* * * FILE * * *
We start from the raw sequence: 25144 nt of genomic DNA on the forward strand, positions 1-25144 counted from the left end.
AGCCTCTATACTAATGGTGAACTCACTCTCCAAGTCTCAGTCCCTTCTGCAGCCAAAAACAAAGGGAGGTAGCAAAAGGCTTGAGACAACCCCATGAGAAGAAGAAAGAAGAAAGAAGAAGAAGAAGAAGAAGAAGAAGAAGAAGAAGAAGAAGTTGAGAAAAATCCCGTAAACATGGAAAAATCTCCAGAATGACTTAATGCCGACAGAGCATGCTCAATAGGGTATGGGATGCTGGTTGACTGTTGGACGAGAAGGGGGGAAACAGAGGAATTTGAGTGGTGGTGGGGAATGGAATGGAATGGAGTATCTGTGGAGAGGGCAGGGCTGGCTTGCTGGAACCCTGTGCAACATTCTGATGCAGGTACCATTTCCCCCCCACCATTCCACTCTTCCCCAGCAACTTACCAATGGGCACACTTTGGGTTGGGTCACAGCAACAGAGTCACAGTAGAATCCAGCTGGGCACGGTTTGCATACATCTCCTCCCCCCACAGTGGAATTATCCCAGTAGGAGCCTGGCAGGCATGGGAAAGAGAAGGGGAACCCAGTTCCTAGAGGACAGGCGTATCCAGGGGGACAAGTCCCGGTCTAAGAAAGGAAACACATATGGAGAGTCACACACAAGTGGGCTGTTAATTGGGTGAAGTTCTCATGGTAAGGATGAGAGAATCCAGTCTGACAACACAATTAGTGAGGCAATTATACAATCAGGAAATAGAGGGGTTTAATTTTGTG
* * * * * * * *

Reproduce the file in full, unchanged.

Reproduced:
We start from the raw sequence: 25144 nt of genomic DNA on the forward strand, positions 1-25144 counted from the left end.
AGCCTCTATACTAATGGTGAACTCACTCTCCAAGTCTCAGTCCCTTCTGCAGCCAAAAACAAAGGGAGGTAGCAAAAGGCTTGAGACAACCCCATGAGAAGAAGAAAGAAGAAAGAAGAAGAAGAAGAAGAAGAAGAAGAAGAAGAAGAAGAAGTTGAGAAAAATCCCGTAAACATGGAAAAATCTCCAGAATGACTTAATGCCGACAGAGCATGCTCAATAGGGTATGGGATGCTGGTTGACTGTTGGACGAGAAGGGGGGAAACAGAGGAATTTGAGTGGTGGTGGGGAATGGAATGGAATGGAGTATCTGTGGAGAGGGCAGGGCTGGCTTGCTGGAACCCTGTGCAACATTCTGATGCAGGTACCATTTCCCCCCCACCATTCCACTCTTCCCCAGCAACTTACCAATGGGCACACTTTGGGTTGGGTCACAGCAACAGAGTCACAGTAGAATCCAGCTGGGCACGGTTTGCATACATCTCCTCCCCCCACAGTGGAATTATCCCAGTAGGAGCCTGGCAGGCATGGGAAAGAGAAGGGGAACCCAGTTCCTAGAGGACAGGCGTATCCAGGGGGACAAGTCCCGGTCTAAGAAAGGAAACACATATGGAGAGTCACACACAAGTGGGCTGTTAATTGGGTGAAGTTCTCATGGTAAGGATGAGAGAATCCAGTCTGACAACACAATTAGTGAGGCAATTATACAATCAGGAAATAGAGGGGTTTAATTTTGTG